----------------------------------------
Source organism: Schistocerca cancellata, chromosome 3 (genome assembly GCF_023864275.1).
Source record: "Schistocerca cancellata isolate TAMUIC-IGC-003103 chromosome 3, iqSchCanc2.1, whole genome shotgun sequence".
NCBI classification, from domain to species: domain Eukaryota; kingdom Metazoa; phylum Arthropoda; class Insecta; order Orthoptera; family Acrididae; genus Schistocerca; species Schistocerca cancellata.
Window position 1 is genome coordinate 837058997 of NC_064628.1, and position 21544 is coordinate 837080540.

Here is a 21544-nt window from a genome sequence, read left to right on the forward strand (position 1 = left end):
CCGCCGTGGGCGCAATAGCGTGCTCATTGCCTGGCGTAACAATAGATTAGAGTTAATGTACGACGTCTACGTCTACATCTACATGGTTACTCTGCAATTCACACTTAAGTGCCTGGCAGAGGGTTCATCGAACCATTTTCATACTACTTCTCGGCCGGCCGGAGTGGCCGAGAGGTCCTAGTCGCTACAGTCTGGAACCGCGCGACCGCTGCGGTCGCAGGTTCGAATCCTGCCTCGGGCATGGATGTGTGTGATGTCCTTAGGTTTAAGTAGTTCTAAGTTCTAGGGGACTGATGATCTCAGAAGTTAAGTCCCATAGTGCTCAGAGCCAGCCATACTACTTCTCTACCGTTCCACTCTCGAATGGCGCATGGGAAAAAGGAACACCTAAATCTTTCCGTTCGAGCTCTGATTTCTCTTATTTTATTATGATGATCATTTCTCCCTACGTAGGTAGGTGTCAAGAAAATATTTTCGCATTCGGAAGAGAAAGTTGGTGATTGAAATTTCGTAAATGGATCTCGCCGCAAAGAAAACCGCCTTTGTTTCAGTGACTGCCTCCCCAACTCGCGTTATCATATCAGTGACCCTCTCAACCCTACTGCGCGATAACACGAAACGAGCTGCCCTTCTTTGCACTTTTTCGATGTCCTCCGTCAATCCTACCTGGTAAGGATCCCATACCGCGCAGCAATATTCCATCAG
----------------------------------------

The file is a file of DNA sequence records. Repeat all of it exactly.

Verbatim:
Source organism: Schistocerca cancellata, chromosome 3 (genome assembly GCF_023864275.1).
Source record: "Schistocerca cancellata isolate TAMUIC-IGC-003103 chromosome 3, iqSchCanc2.1, whole genome shotgun sequence".
NCBI classification, from domain to species: domain Eukaryota; kingdom Metazoa; phylum Arthropoda; class Insecta; order Orthoptera; family Acrididae; genus Schistocerca; species Schistocerca cancellata.
Window position 1 is genome coordinate 837058997 of NC_064628.1, and position 21544 is coordinate 837080540.

Here is a 21544-nt window from a genome sequence, read left to right on the forward strand (position 1 = left end):
CCGCCGTGGGCGCAATAGCGTGCTCATTGCCTGGCGTAACAATAGATTAGAGTTAATGTACGACGTCTACGTCTACATCTACATGGTTACTCTGCAATTCACACTTAAGTGCCTGGCAGAGGGTTCATCGAACCATTTTCATACTACTTCTCGGCCGGCCGGAGTGGCCGAGAGGTCCTAGTCGCTACAGTCTGGAACCGCGCGACCGCTGCGGTCGCAGGTTCGAATCCTGCCTCGGGCATGGATGTGTGTGATGTCCTTAGGTTTAAGTAGTTCTAAGTTCTAGGGGACTGATGATCTCAGAAGTTAAGTCCCATAGTGCTCAGAGCCAGCCATACTACTTCTCTACCGTTCCACTCTCGAATGGCGCATGGGAAAAAGGAACACCTAAATCTTTCCGTTCGAGCTCTGATTTCTCTTATTTTATTATGATGATCATTTCTCCCTACGTAGGTAGGTGTCAAGAAAATATTTTCGCATTCGGAAGAGAAAGTTGGTGATTGAAATTTCGTAAATGGATCTCGCCGCAAAGAAAACCGCCTTTGTTTCAGTGACTGCCTCCCCAACTCGCGTTATCATATCAGTGACCCTCTCAACCCTACTGCGCGATAACACGAAACGAGCTGCCCTTCTTTGCACTTTTTCGATGTCCTCCGTCAATCCTACCTGGTAAGGATCCCATACCGCGCAGCAATATTCCATCAG